[V8] Roger's Ten Best Car List
rmwoodbury at roadrunner.com
Mon Nov 23 05:21:56 PST 2009
I am really having a lot more difficulty selecting the ten best cars for my
list. I can see arguments for many that won't make the cut.
How about the Rambler of the late fifties and sixties? Contrary to the
trend toward bigger, heavier, less fuel efficient, and more and more
powerful cars, the Rambler was small, relatively light and efficient. It
also was the first mass produced American car with reclining seats. Is that
I have decided that it wasn't significant enough and set no lasting trends
in automotive design or marketing to be more than just another page in the
dictionary of cars. Credits to George Romney for trying, but he couldn't
get elected outsider of his own state either.
And how about the big Cadillac twelves of the thirties? Or Packards, or
even, say, the long gone Tucker? How about the Chrysler Airflow? Well, for
this list, all of these were interesting cars from an historical point of
view. But none of them are the "best" at much of anything other than being
whatever they were at the time they were marketed. Once the thirties ended
a twelve cylinder engine wasn't of much use for anything aside from a ship
or an airplane as we were fighting a war. For many, many cars, there was
little or no fuel, so no matter how "good" they were in their time, they
didn't do much except sit in the garage. The Chrysler Airflow might have
shown an aerodynamic flair at that time, but nobody was really paying much
attention and the concepts were't adopted for decades.
So I arbitrarily made the cutoff my birthdate which is toward the end of
WWII, and really do think that most of the important and best cars were made
between the mid 1950's and the early 1990's. It took ten years to get over
WWII in automobile design. Up until roughly 1957, cars still retained much
of the appearance of cars designed and produced prior to 1941. Curved
windshields didn't appear in cars until 1953, and up until 1957 most cars
still kept the rounded, three box shapes of the 1930's. After 1957, cars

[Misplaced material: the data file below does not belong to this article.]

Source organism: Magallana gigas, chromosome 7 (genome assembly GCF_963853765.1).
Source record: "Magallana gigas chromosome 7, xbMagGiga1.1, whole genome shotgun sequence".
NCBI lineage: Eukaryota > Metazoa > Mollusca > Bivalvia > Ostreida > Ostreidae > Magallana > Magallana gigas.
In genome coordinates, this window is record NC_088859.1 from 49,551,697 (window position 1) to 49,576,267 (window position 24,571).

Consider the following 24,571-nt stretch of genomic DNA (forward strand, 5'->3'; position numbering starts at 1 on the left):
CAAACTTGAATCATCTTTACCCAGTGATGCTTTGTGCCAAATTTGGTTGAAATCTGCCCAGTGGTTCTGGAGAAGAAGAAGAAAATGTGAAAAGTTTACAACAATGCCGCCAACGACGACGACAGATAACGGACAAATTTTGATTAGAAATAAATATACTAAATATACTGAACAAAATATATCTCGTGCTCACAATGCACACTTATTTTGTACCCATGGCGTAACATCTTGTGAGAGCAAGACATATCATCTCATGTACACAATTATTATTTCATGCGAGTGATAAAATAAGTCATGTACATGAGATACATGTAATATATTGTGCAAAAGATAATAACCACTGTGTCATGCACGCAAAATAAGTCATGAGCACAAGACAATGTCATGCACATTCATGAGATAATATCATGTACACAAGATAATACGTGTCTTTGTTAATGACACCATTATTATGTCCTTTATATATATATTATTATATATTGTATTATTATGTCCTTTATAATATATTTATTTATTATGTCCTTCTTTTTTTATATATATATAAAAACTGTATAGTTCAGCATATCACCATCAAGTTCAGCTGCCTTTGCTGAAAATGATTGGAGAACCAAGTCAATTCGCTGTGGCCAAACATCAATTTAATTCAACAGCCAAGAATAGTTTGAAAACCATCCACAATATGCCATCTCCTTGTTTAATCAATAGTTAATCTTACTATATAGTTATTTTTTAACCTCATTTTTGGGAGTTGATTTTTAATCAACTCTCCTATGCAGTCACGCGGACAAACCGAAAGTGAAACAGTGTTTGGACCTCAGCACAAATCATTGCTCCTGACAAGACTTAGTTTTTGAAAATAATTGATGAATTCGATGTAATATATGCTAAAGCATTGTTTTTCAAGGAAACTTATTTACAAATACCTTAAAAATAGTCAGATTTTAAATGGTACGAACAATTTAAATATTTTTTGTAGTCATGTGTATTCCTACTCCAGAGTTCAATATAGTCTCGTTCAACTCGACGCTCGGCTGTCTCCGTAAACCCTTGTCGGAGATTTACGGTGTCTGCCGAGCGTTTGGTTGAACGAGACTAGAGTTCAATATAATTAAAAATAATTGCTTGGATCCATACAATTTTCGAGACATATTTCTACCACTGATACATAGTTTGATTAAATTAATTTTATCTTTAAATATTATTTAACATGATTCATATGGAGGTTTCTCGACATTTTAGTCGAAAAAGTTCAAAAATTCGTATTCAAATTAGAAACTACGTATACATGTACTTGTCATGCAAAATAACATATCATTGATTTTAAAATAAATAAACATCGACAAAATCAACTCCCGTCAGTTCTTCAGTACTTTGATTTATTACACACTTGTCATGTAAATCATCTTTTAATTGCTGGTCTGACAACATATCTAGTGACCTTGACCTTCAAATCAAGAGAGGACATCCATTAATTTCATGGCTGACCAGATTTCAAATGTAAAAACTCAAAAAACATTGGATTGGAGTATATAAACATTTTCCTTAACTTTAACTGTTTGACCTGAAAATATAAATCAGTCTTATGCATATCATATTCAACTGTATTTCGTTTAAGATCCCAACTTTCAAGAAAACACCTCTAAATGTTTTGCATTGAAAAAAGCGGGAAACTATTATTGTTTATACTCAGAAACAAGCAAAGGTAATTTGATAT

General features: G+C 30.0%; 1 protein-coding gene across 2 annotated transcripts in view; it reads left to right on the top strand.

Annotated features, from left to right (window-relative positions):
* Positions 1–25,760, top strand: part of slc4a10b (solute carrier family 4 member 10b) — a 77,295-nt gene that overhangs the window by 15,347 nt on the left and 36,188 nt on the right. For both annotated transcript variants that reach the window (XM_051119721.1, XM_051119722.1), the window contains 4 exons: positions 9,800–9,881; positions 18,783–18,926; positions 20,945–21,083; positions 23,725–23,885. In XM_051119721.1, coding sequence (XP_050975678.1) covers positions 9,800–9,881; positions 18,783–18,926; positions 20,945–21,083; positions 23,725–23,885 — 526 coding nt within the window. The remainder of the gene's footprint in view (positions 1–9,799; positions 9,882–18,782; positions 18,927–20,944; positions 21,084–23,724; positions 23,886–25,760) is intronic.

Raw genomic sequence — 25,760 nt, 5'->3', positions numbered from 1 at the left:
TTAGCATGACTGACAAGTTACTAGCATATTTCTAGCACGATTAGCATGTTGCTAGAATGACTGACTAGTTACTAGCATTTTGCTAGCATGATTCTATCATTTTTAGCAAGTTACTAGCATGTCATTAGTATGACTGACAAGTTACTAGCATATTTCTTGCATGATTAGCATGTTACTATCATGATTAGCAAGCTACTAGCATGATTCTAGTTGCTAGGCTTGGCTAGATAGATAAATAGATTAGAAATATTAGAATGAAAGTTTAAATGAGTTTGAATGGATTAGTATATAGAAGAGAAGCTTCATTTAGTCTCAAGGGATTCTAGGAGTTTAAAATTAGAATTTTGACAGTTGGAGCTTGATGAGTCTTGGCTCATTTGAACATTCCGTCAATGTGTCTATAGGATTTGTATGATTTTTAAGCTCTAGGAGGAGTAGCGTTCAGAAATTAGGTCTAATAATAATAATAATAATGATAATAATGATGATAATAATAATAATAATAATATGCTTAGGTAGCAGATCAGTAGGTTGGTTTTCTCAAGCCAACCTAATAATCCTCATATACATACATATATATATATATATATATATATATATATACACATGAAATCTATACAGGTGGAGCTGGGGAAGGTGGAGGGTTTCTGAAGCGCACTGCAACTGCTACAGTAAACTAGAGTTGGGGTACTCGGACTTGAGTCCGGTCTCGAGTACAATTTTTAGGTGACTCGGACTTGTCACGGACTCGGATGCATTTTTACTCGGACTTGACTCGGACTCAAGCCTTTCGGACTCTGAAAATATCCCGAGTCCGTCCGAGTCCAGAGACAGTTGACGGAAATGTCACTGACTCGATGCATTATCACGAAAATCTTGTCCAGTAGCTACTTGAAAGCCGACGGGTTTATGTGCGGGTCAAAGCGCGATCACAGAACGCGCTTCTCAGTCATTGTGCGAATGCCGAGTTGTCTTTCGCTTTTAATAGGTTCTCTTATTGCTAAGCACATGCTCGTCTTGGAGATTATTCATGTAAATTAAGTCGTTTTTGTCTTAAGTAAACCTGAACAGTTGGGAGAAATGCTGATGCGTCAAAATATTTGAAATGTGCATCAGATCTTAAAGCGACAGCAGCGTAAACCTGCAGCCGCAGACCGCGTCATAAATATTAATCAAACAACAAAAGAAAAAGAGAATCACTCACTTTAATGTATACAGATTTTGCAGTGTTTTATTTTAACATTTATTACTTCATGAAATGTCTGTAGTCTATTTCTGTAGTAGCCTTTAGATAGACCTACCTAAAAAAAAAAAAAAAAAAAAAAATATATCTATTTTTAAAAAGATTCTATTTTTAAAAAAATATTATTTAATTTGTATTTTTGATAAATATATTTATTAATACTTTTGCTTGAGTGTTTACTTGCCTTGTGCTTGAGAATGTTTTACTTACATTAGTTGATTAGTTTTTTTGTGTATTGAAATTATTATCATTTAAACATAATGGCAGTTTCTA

grew longer, grew great wings (Remember Chryslers, "The Forward Look"?),
bigger taillights, four headlights of various arrangements and much more
modern interiors using much more colors and "conveniences". It all really
started in 1955, ten years after Japan surrendered.
Now, here are two more of the list of the ten best. I decided last night to
include the first, but the second was automatic for me.
#5 ++ Volkswagen Rabbit -- I wrestled with this one. The Beetle to me
seemed obvious, but the Rabbit was different because there were so many
other small cars when the Rabbit was introduced, why chose it? I confess
that one reason is that I simply LIKE German engineering, and another is
that I have owned a bunch of Rabbits over the years. I have had gas engine
Rabbits, and diesels, and I have had several Rabbit spinoffs. I had the
first Scirocco to be sold in eastern Massachusetts, and I have had a Big
Volkswagen Station Wagon that was so memorable that I can't even remember
what it was called...oh, yeah: Quantum. But it had a Rabbit four cylinder
engine and a five speed transmission the last two speeds of which would have
been overdrive in any other car....on the road the thing easily got 35 miles
per gallon, but in city driving when the air conditioning compressor came
on, the thing almost stopped..
When VW announced that it was no longer going to produce Beetles for the US